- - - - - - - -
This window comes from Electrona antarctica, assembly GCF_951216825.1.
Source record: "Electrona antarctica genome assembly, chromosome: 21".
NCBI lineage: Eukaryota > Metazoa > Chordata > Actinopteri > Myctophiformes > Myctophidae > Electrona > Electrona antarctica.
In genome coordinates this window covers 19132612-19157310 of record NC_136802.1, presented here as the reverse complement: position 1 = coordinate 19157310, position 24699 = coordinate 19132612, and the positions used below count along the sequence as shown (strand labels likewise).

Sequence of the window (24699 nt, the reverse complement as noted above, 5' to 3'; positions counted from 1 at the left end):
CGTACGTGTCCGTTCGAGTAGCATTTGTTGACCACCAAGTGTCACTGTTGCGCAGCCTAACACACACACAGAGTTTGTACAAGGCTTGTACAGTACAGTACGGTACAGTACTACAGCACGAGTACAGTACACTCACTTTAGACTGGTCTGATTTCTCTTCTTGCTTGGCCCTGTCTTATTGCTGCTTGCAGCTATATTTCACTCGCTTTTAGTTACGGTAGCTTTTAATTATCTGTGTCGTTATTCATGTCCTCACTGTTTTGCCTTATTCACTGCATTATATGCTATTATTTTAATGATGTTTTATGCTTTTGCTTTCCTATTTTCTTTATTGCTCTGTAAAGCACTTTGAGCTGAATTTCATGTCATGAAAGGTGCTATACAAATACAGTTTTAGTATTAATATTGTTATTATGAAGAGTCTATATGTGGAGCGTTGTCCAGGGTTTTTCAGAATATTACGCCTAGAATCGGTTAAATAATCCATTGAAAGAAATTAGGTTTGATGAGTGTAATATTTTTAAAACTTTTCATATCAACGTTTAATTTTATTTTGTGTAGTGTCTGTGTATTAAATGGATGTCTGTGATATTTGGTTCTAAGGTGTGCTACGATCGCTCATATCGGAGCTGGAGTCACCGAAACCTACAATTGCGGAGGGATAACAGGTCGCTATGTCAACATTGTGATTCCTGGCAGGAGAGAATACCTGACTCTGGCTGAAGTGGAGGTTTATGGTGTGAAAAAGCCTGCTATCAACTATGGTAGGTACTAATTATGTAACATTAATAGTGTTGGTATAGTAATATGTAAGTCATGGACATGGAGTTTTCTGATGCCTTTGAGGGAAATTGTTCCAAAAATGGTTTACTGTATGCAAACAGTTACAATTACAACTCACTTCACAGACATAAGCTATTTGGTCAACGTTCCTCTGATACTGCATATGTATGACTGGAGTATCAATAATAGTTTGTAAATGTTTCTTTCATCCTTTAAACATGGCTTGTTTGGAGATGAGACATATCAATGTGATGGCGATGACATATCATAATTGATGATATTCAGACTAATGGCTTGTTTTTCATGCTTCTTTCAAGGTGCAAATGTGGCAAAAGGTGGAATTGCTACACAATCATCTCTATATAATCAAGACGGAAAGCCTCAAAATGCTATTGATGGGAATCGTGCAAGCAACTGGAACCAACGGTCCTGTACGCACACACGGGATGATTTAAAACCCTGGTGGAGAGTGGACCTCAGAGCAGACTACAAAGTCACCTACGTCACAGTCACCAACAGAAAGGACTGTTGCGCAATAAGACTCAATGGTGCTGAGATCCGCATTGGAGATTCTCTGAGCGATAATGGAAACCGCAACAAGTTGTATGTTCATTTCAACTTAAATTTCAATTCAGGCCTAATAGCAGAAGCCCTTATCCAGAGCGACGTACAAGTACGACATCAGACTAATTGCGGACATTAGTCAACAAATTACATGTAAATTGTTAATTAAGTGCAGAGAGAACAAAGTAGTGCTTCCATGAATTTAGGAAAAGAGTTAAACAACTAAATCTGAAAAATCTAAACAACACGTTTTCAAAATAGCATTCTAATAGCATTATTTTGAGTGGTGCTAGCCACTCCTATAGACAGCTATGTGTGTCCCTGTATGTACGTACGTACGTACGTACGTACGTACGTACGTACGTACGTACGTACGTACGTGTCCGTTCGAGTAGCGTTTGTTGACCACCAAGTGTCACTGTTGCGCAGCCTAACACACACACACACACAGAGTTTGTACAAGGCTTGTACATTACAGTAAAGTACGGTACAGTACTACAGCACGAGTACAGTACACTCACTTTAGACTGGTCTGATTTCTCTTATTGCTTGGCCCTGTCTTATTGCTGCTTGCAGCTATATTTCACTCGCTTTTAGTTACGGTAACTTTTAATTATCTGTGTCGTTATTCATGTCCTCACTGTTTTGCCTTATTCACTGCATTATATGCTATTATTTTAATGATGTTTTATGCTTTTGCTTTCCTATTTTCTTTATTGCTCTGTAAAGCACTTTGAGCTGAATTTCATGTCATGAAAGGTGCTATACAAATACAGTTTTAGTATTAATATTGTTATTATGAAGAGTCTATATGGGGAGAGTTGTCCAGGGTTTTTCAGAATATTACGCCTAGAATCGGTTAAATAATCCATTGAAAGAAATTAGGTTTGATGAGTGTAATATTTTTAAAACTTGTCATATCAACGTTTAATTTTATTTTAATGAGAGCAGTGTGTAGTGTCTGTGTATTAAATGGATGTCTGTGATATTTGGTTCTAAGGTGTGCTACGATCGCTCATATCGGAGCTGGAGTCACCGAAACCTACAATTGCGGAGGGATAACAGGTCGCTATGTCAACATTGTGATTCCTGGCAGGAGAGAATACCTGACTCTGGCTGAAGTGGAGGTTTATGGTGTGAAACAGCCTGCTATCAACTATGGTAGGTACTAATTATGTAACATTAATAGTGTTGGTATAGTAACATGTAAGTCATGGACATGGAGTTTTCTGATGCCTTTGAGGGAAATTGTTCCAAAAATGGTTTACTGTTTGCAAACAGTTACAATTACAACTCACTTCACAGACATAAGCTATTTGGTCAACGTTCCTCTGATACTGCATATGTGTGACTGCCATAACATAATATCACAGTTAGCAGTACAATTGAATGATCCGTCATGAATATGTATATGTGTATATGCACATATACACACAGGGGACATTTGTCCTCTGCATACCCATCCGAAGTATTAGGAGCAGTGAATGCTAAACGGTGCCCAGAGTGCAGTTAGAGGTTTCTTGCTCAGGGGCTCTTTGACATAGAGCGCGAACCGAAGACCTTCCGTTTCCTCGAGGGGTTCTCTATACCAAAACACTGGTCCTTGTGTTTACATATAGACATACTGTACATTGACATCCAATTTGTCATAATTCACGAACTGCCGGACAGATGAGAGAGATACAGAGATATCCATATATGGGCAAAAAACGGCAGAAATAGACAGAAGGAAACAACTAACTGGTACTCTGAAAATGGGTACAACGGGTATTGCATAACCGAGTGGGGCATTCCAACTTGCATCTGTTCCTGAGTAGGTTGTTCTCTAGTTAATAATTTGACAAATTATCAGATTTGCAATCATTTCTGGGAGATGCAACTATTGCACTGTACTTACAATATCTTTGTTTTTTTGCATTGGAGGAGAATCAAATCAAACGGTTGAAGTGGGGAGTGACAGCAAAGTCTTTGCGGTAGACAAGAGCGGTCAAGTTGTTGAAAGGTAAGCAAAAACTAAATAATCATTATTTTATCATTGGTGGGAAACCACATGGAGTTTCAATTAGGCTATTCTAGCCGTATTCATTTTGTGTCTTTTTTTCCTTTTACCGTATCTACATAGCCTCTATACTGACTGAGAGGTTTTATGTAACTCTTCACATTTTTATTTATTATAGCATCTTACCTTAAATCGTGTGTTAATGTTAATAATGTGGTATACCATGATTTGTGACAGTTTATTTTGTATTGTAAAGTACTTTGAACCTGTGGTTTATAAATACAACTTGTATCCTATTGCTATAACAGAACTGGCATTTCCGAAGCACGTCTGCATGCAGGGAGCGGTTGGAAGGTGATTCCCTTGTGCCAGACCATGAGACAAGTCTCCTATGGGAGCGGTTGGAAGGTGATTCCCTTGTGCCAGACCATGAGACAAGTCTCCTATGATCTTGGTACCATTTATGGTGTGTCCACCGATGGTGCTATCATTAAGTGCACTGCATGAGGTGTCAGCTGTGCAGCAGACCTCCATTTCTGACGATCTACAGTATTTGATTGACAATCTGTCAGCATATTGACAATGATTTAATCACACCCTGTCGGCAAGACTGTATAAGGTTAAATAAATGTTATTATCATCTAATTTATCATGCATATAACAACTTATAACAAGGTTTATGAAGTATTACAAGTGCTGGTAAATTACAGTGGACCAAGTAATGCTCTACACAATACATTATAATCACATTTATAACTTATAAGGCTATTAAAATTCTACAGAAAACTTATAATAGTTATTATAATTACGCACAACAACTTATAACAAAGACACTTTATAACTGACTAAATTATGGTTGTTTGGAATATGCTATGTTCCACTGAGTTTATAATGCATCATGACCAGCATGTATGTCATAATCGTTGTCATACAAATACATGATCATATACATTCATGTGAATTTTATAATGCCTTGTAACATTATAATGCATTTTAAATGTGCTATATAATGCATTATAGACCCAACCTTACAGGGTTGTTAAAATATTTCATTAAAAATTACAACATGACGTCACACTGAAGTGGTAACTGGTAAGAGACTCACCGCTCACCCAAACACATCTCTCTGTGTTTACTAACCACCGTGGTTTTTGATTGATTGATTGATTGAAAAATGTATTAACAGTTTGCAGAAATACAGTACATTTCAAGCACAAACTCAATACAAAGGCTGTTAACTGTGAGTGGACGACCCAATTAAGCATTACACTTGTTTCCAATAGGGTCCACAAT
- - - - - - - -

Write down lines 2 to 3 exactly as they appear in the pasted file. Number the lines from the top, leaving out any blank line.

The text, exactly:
Source record: "Electrona antarctica genome assembly, chromosome: 21".
NCBI lineage: Eukaryota > Metazoa > Chordata > Actinopteri > Myctophiformes > Myctophidae > Electrona > Electrona antarctica.